Vegas trip with Furlong chief among Watson's fond Lions memories

The 27-year-old started all three Tests last time

Watson is in fine form for the Lions.
Watson is in fine form for the Lions.
Image: Billy Stickland/INPHO

THERE ARE RESTRICTIONS in place this time around but even still, Anthony Watson has found himself being more sociable on his second Lions tour.

The England international started all three Tests on the trip to New Zealand in 2017 and recalls a post-tour holiday as being a big part of his enjoyment of that experience.

“I’m probably socialising a bit more with people [this time] that I otherwise wouldn’t have,” says Watson.

“I think particularly because of what happened after the trip last time in terms of going to Vegas with Tadhg and a few other guys that I would never have imagined going on a trip with beforehand.

“I think that opened my eyes to the relationships you can build on tours like this with people you didn’t think you would.

“I think that’s allowed me to grow closer to the group and be more in and amongst everyone as opposed to the same usual people that I would be otherwise with.”

Watson laughs as he says he would love to go back to Vegas after this tour of South Africa but it’s obviously looking very unlikely right now.

The 27-year-old isn’t really thinking about holidays just yet, with a huge three weeks ahead of himself and the Lions.

conor-murray-anthony-watson-and-sam-simmonds-celebrate-after-the-game Watson has enjoyed getting to know his team-mates on this tour. Source: Dan Sheridan/INPHO

Watson is a favourite for the Test team in many people’s eyes given his previous experience and current form. He can play on the wing or at fullback but appreciates that there is hot competition for back three slots from Stuart Hogg, Liam Williams, Duhan van der Merwe, Josh Adams, and Louis Rees-Zammit, as well as the versatile Elliot Daly, who has also been playing at outside centre.

Watson explains that the back three players in the Lions squad are a tight group despite the competition for places.

Whoever makes up the back three announced by Warren Gatland on Thursday morning will need to be prepared for plenty of kicking. The Springboks are masters in this area, while the Lions are sure to kick heavily too, meaning plenty of involvements in the air for the back three.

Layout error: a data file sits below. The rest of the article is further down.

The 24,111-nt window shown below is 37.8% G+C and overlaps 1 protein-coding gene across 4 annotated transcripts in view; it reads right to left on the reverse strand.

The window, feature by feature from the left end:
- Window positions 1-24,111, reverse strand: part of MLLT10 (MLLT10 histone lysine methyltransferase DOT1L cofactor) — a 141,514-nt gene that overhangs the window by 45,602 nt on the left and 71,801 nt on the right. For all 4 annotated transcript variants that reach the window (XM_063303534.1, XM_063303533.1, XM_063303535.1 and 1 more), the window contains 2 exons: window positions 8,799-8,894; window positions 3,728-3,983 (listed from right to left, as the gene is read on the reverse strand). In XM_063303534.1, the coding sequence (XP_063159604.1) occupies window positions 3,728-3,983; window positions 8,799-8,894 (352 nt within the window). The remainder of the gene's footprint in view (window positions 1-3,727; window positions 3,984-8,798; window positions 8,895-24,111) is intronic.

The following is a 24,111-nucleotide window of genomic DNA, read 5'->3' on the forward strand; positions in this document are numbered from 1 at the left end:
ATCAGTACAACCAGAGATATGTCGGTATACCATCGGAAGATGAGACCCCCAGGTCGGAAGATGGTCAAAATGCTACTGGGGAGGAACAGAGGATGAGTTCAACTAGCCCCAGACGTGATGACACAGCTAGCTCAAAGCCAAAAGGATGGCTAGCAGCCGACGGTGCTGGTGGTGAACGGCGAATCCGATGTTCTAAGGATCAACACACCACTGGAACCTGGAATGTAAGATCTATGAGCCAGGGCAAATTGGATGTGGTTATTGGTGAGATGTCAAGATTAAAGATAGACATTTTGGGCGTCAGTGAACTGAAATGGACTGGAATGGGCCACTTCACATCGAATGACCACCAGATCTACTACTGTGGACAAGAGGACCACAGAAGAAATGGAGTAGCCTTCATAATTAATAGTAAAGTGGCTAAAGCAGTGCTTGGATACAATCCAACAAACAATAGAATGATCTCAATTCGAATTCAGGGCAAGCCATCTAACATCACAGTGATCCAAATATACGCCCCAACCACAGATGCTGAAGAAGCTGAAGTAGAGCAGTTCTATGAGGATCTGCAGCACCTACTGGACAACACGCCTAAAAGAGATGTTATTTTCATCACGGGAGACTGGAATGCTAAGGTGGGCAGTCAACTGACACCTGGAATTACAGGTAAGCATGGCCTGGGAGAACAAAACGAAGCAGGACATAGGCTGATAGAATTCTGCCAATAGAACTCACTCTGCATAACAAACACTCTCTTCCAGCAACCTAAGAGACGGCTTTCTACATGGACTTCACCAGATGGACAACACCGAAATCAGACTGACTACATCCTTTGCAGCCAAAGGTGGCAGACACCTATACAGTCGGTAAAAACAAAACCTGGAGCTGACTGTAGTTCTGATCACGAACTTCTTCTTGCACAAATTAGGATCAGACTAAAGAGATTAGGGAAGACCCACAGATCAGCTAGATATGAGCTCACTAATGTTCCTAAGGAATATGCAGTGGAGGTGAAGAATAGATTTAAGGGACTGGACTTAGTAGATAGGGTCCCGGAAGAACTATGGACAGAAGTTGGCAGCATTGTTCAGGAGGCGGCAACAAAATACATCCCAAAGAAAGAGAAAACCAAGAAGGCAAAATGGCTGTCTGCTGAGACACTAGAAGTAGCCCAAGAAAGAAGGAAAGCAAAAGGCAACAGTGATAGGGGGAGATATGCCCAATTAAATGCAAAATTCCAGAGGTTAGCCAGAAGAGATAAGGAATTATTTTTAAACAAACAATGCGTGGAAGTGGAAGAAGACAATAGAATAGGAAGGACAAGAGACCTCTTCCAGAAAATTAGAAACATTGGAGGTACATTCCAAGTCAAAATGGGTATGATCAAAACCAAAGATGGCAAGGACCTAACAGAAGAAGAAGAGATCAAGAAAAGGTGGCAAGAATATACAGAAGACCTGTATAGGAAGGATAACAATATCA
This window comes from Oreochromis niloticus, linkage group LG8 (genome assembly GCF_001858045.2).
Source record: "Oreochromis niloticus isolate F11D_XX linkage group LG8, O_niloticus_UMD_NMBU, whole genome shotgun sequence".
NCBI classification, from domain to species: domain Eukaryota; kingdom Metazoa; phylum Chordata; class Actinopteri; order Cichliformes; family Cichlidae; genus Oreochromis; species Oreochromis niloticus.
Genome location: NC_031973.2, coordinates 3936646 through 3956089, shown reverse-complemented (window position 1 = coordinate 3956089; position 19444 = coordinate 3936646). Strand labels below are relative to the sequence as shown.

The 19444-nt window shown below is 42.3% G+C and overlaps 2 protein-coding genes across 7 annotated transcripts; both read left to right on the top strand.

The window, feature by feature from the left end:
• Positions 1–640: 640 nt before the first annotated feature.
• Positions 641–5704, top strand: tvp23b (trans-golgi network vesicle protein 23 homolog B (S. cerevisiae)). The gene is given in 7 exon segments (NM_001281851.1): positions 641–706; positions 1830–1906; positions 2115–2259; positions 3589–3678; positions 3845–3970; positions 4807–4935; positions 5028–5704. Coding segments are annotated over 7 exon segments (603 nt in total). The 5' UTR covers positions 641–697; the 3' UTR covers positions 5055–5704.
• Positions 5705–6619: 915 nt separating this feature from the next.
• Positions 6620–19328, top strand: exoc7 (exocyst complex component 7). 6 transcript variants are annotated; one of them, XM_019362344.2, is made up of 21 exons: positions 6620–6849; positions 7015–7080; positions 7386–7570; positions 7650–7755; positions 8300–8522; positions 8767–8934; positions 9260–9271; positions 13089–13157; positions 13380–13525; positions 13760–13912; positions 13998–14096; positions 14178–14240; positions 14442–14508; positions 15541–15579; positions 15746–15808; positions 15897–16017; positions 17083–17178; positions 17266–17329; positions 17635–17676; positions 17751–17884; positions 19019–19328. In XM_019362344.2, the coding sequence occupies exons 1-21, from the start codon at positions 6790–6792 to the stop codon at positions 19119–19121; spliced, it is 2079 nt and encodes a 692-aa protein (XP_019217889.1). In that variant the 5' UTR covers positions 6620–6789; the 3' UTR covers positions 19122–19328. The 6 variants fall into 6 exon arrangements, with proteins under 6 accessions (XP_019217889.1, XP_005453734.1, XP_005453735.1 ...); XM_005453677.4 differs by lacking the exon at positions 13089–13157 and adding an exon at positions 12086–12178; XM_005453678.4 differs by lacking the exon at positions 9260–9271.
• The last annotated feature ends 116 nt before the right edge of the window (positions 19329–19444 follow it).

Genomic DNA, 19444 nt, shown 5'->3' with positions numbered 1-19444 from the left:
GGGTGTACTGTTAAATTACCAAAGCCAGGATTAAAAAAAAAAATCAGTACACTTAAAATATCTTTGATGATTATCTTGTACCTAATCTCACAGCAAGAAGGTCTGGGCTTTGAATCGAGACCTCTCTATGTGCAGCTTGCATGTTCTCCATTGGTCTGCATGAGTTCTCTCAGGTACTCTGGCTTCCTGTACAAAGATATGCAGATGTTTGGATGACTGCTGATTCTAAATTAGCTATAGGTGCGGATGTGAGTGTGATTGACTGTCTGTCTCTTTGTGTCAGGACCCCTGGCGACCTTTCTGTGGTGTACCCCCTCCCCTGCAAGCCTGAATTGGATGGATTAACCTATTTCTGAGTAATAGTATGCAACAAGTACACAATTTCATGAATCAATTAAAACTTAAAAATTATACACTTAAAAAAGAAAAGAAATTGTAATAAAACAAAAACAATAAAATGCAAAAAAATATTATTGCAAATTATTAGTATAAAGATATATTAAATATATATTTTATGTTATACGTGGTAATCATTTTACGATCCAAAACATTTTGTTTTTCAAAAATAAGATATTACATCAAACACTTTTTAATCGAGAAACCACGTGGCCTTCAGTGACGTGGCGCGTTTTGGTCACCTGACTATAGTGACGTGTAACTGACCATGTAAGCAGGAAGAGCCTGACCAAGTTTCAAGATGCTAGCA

“There are so many components to it that I don’t think are recognised widely,” says Watson. “First and foremost, the quality of the kick – that’s important for whichever team is kicking the ball.

“Secondly, if you’re chasing it’s trying to compete in the air wherever possible. Decision-making on whether to go up and compete or to try and catch the ball, tap it back or try and wait for them to land and counter-ruck. There are quite a few decisions to be made when it comes to kick chase.

“If the kick is too long, making sure you’re not disconnected from whoever is inside you. And then on the flip side, it’s making sure you try to negate their kick chase by making sure you’re aware of where their chaser is, whether he’s going to compete in the air, and try to protect whoever is catching the ball.

“And there’s obviously the skillset of being able to catch the ball and having the confidence to get up in the air and trust that you’re ready for that because you know it’s coming.”

anthony-watson-leaves-the-dressing-room Source: Billy Stickland/INPHO

‘Escorting’ is a big part of any winger’s job, as they look to legally obstruct opposition players chasing kicks in order to give their team-mates time and space to field the ball.

There is a fine line in this area.

“It’s tricky,” says Watson. “You’ve just got to be aware of where that opposition chaser is and you can’t change your line. So for me, I just try and work back as hard as I can with the person inside me and straight back to the catcher. 

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“That’s what I feel is the best way of dealing with it because, you know, any change of line, they’re going to be hot on it and it’s just a silly penalty to give away.”

As well as actually fielding kicks, the Lions’ back three players will also need to be sharp and alert with regards to their backfield cover.

The Springboks’ kicking game involves much more than just hanging up contestables and they will constantly look to find grass in the backfield, meaning the Lions’ defensive organisation and communication will need to be excellent.

In that regard, Watson says they have been gelling well.

“The back three group and the centres are very close and we tell each other what we need, what we like, and that helps,” explains Watson, who has had to deal with a toe injury on this tour.

“And it works with the centres as well, I think particularly having guys like Robbie Henshaw in the middle who has played at 12, 13, played a bit at fullback, the same with Elliot. Bundee has played 12 and 13, Chris Harris has played 12 and 13. 

“A lot of guys along the whole backline have interchanged positions and that’s very helpful in terms of understanding what specific positions need in specific situations because they’re able to help out a lot more and are more understanding of situations where positions are isolated or pressurised.

“So I don’t think it’s been too difficult, everyone’s on the same page and everyone is very understanding.”

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Murray Kinsella

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